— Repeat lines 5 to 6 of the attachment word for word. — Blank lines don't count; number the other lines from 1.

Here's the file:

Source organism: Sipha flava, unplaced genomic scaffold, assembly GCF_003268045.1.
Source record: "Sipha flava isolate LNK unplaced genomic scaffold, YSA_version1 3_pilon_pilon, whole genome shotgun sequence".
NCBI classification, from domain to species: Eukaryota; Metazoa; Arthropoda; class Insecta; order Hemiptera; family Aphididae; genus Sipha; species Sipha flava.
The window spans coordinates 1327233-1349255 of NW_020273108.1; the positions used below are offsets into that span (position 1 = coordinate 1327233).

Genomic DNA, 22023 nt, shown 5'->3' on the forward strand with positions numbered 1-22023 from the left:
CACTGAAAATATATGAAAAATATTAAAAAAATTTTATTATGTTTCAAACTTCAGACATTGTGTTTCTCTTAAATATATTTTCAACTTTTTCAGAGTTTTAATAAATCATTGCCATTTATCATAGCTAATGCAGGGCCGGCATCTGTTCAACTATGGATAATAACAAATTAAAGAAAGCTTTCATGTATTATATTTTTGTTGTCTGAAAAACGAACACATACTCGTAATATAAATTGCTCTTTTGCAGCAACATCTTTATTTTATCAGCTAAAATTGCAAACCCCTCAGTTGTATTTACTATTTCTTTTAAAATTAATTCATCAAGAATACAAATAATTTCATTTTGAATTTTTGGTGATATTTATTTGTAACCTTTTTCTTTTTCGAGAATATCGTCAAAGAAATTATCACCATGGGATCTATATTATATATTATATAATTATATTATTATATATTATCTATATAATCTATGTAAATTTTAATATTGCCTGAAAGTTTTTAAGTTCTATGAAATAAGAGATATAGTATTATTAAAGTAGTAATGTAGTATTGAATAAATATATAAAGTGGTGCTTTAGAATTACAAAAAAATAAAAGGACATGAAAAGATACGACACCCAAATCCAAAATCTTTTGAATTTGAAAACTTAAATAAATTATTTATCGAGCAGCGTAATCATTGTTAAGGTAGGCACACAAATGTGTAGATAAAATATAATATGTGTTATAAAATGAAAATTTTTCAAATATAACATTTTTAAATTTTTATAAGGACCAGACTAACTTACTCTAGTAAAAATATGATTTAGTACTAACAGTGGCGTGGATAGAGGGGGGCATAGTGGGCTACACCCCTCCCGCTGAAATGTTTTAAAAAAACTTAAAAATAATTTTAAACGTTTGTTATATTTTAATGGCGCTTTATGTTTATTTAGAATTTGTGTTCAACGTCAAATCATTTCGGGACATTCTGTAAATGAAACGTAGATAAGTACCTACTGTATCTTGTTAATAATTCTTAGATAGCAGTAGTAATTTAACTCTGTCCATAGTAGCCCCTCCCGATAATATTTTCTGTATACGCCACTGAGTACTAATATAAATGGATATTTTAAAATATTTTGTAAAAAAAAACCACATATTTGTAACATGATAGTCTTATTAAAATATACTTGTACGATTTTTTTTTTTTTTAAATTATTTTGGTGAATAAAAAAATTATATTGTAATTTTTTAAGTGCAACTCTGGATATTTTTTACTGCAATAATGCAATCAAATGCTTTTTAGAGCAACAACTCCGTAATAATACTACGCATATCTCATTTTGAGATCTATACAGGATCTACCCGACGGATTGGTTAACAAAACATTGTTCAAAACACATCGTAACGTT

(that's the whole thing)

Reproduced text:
Genomic DNA, 22023 nt, shown 5'->3' on the forward strand with positions numbered 1-22023 from the left:
CACTGAAAATATATGAAAAATATTAAAAAAATTTTATTATGTTTCAAACTTCAGACATTGTGTTTCTCTTAAATATATTTTCAACTTTTTCAGAGTTTTAATAAATCATTGCCATTTATCATAGCTAATGCAGGGCCGGCATCTGTTCAACTATGGATAATAACAAATTAAAGAAAGCTTTCATGTATTATATTTTTGTTGTCTGAAAAACGAACACATACTCGTAATATAAATTGCTCTTTTGCAGCAACATCTTTATTTTATCAGCTAAAATTGCAAACCCCTCAGTTGTATTTACTATTTCTTTTAAAATTAATTCATCAAGAATACAAATAATTTCATTTTGAATTTTTGGTGATATTTATTTGTAACCTTTTTCTTTTTCGAGAATATCGTCAAAGAAATTATCACCATGGGATCTATATTATATATTATATAATTATATTATTATATATTATCTATATAATCTATGTAAATTTTAATATTGCCTGAAAGTTTTTAAGTTCTATGAAATAAGAGATATAGTATTATTAAAGTAGTAATGTAGTATTGAATAAATATATAAAGTGGTGCTTTAGAATTACAAAAAAATAAAAGGACATGAAAAGATACGACACCCAAATCCAAAATCTTTTGAATTTGAAAACTTAAATAAATTATTTATCGAGCAGCGTAATCATTGTTAAGGTAGGCACACAAATGTGTAGATAAAATATAATATGTGTTATAAAATGAAAATTTTTCAAATATAACATTTTTAAATTTTTATAAGGACCAGACTAACTTACTCTAGTAAAAATATGATTTAGTACTAACAGTGGCGTGGATAGAGGGGGGCATAGTGGGCTACACCCCTCCCGCTGAAATGTTTTAAAAAAACTTAAAAATAATTTTAAACGTTTGTTATATTTTAATGGCGCTTTATGTTTATTTAGAATTTGTGTTCAACGTCAAATCATTTCGGGACATTCTGTAAATGAAACGTAGATAAGTACCTACTGTATCTTGTTAATAATTCTTAGATAGCAGTAGTAATTTAACTCTGTCCATAGTAGCCCCTCCCGATAATATTTTCTGTATACGCCACTGAGTACTAATATAAATGGATATTTTAAAATATTTTGTAAAAAAAAACCACATATTTGTAACATGATAGTCTTATTAAAATATACTTGTACGATTTTTTTTTTTTTTAAATTATTTTGGTGAATAAAAAAATTATATTGTAATTTTTTAAGTGCAACTCTGGATATTTTTTACTGCAATAATGCAATCAAATGCTTTTTAGAGCAACAACTCCGTAATAATACTACGCATATCTCATTTTGAGATCTATACAGGATCTACCCGACGGATTGGTTAACAAAACATTGTTCAAAACACATCGTAACGTT